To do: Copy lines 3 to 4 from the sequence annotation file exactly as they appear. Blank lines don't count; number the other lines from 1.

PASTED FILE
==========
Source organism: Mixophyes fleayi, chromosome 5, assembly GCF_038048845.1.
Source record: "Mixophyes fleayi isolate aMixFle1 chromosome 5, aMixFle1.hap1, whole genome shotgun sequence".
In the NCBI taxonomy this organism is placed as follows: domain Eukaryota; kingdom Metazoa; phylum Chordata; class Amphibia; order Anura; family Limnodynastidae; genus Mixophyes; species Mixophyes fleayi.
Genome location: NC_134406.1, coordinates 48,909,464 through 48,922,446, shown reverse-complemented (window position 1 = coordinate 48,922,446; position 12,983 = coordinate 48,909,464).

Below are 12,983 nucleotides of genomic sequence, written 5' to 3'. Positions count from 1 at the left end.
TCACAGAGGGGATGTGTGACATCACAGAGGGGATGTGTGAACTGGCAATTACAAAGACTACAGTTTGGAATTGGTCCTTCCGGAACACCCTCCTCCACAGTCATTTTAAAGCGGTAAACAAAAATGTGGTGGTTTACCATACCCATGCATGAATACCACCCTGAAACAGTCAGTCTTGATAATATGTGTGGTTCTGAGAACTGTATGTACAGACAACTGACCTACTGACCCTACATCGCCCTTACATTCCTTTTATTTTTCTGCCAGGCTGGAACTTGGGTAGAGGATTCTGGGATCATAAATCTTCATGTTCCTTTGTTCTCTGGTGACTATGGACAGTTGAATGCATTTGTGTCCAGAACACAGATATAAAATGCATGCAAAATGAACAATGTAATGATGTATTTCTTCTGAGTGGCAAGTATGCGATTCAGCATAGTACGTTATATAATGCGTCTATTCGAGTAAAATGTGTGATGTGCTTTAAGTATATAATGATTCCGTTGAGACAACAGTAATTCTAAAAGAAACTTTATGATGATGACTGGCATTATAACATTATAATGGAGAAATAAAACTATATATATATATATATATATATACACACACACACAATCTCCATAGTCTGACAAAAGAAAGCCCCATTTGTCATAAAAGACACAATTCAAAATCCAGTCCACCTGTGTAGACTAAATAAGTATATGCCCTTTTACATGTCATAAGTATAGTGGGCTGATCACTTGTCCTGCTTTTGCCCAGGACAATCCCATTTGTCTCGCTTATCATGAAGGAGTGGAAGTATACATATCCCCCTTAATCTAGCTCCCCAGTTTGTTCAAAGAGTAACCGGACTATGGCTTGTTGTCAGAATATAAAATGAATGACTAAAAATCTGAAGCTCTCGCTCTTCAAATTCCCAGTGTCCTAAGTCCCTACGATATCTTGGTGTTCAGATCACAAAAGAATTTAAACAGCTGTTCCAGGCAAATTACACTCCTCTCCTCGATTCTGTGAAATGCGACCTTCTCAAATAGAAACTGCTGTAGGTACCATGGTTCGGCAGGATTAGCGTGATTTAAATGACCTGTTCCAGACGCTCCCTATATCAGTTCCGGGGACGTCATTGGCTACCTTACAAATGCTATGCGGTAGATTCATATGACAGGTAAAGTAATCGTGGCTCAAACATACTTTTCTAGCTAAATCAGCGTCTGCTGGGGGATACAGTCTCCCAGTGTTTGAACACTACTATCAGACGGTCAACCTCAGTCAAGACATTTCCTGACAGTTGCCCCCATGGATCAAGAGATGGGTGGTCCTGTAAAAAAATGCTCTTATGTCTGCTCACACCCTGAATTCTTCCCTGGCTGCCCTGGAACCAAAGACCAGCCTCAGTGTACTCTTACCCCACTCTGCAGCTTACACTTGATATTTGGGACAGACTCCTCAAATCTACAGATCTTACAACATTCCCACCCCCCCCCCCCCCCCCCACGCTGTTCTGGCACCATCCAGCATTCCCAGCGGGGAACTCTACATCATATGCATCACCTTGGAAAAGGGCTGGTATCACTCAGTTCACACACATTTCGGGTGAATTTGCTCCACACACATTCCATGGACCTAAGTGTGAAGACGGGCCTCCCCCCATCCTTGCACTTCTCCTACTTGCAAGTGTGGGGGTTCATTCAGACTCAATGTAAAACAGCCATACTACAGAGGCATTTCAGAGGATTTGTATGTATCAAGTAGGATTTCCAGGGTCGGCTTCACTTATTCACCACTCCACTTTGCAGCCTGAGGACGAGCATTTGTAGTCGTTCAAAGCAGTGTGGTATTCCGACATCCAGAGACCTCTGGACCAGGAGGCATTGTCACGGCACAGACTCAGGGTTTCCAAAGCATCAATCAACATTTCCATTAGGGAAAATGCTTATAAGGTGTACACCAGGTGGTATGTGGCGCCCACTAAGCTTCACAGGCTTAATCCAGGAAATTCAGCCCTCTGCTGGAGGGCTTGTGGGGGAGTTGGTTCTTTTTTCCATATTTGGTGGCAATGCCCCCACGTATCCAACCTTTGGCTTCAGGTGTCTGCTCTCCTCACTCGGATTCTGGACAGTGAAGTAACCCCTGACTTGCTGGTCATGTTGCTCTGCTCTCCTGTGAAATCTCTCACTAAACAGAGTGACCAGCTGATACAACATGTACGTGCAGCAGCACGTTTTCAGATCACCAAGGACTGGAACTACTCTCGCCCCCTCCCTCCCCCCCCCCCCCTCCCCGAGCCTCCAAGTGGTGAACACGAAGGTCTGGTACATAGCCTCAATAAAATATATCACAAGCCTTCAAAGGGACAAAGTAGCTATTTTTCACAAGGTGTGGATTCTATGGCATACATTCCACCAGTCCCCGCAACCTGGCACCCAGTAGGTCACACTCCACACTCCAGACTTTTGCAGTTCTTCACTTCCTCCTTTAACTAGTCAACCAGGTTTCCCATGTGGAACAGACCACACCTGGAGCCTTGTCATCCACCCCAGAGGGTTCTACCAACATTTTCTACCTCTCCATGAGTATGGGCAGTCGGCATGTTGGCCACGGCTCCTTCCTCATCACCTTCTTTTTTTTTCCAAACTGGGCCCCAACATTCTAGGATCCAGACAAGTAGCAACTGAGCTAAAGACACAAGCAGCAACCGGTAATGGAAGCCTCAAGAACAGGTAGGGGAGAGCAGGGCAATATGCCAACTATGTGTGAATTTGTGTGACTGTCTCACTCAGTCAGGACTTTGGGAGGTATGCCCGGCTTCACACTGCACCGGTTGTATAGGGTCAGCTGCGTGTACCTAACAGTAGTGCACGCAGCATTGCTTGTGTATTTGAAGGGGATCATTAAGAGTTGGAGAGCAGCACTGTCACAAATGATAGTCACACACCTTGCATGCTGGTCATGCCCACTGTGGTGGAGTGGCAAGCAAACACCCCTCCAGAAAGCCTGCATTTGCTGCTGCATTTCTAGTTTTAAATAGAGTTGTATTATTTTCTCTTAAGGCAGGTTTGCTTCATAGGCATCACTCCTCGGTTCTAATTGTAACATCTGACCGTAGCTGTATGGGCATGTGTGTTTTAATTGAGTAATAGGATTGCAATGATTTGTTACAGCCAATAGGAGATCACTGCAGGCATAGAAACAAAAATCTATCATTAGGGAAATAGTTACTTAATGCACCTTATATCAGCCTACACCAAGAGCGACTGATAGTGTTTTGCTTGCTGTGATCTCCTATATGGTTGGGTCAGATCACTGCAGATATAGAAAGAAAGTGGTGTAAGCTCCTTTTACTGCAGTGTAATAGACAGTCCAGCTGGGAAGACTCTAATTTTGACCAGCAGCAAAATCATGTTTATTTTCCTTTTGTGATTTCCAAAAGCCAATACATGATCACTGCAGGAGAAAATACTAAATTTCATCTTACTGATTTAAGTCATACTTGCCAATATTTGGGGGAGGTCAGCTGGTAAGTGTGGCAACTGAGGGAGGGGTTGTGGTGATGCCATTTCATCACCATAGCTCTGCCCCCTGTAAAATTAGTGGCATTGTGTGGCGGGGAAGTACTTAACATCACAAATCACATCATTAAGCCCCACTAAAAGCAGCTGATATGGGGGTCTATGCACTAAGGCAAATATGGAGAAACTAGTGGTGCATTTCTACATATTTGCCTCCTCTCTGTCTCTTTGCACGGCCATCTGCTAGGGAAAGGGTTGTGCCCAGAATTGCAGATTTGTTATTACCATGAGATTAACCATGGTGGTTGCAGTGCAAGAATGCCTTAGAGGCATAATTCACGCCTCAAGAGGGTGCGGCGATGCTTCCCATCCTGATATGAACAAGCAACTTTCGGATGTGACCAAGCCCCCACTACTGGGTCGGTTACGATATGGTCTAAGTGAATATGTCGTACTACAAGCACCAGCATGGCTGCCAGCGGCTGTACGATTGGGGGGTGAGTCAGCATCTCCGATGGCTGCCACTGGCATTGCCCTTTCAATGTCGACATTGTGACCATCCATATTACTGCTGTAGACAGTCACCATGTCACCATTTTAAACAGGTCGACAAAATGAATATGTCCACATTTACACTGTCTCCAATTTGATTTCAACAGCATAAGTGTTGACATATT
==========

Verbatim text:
In the NCBI taxonomy this organism is placed as follows: domain Eukaryota; kingdom Metazoa; phylum Chordata; class Amphibia; order Anura; family Limnodynastidae; genus Mixophyes; species Mixophyes fleayi.
Genome location: NC_134406.1, coordinates 48,909,464 through 48,922,446, shown reverse-complemented (window position 1 = coordinate 48,922,446; position 12,983 = coordinate 48,909,464).